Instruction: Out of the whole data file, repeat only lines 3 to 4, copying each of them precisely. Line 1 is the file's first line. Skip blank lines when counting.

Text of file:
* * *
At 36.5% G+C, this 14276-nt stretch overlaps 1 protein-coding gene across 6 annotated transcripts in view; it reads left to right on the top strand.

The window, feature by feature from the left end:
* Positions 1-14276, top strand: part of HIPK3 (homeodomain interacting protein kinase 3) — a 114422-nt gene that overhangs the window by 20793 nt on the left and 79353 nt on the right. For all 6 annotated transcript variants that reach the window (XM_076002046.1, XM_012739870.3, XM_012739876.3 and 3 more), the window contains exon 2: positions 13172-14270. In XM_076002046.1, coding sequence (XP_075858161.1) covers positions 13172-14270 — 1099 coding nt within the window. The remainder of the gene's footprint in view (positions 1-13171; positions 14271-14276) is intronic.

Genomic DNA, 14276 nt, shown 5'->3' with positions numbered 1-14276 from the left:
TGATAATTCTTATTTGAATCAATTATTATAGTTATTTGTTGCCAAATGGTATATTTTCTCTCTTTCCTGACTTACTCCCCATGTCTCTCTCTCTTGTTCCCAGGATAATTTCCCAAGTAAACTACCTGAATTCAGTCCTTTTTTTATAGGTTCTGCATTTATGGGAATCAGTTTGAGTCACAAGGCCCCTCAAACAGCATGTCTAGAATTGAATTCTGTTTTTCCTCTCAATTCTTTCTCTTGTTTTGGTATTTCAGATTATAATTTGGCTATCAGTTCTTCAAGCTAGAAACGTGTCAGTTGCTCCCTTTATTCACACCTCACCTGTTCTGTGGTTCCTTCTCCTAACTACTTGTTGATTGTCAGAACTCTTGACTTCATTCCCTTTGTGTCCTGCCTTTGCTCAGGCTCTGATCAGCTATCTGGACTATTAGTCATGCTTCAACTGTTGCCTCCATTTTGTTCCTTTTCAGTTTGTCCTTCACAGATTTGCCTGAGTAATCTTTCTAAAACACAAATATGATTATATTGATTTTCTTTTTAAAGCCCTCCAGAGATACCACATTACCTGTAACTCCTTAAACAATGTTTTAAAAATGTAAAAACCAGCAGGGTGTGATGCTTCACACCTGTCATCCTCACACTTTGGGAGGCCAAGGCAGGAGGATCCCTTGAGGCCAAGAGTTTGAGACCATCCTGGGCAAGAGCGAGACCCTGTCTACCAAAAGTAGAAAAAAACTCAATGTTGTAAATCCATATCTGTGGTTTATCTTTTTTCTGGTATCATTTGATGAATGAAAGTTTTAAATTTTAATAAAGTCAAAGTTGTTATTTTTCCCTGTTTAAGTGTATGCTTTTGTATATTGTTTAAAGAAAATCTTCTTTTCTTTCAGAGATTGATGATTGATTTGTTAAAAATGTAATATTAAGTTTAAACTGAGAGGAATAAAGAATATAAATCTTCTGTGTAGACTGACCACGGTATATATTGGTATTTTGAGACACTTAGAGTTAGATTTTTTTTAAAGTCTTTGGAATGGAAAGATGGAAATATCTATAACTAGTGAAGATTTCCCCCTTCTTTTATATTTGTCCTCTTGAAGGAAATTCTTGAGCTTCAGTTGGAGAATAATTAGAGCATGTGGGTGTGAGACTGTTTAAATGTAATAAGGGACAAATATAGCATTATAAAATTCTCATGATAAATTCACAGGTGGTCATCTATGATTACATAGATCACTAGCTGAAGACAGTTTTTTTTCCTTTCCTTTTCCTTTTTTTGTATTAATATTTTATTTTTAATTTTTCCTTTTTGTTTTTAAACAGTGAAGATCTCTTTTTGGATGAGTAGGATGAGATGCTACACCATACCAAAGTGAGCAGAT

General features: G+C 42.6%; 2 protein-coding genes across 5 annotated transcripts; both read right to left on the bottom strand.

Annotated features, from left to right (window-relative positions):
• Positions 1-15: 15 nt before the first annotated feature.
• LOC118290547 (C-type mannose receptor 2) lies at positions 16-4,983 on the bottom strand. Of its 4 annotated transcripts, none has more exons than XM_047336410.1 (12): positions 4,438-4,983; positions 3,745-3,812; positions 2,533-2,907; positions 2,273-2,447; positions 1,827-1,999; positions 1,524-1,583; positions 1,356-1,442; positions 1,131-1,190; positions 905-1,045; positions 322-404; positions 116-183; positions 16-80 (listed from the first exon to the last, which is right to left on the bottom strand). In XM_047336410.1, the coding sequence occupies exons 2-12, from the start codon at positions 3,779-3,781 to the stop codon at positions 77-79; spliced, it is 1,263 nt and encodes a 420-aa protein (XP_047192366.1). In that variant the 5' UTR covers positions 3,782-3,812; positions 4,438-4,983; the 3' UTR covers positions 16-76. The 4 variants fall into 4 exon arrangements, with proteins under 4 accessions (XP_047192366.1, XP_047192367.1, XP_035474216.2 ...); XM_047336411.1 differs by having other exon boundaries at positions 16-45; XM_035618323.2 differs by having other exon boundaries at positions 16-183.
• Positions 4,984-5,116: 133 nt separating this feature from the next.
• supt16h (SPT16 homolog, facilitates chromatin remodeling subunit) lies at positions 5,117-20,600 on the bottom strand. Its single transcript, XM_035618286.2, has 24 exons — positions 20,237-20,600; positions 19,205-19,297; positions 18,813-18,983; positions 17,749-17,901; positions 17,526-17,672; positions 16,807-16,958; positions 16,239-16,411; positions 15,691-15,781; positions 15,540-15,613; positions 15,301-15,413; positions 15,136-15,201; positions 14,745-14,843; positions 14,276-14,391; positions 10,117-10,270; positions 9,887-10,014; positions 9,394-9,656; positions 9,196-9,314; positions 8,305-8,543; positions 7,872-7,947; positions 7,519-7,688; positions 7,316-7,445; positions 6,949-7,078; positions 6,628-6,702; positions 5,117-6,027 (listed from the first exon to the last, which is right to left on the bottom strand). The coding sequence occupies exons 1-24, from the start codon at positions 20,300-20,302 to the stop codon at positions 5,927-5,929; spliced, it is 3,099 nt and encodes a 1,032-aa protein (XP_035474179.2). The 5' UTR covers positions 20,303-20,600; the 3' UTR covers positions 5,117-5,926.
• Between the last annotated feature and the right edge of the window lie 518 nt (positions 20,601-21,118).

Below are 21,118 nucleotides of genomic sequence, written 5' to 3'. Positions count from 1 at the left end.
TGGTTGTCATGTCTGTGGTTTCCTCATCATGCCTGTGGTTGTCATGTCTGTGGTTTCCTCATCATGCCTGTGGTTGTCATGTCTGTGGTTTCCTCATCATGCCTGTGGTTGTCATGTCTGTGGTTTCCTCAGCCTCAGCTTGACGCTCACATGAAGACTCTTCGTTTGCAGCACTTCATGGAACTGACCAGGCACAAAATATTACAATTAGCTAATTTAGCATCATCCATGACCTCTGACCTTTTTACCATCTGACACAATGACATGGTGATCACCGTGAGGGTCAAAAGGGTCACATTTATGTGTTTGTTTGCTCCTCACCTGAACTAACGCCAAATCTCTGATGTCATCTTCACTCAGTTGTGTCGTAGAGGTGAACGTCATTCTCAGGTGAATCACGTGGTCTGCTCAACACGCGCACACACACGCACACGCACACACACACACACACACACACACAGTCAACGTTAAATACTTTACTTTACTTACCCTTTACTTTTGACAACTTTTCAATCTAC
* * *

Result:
* Positions 1-14276, top strand: part of HIPK3 (homeodomain interacting protein kinase 3) — a 114422-nt gene that overhangs the window by 20793 nt on the left and 79353 nt on the right. For all 6 annotated transcript variants that reach the window (XM_076002046.1, XM_012739870.3, XM_012739876.3 and 3 more), the window contains exon 2: positions 13172-14270. In XM_076002046.1, coding sequence (XP_075858161.1) covers positions 13172-14270 — 1099 coding nt within the window. The remainder of the gene's footprint in view (positions 1-13171; positions 14271-14276) is intronic.

Genomic DNA, 14276 nt, shown 5'->3' with positions numbered 1-14276 from the left: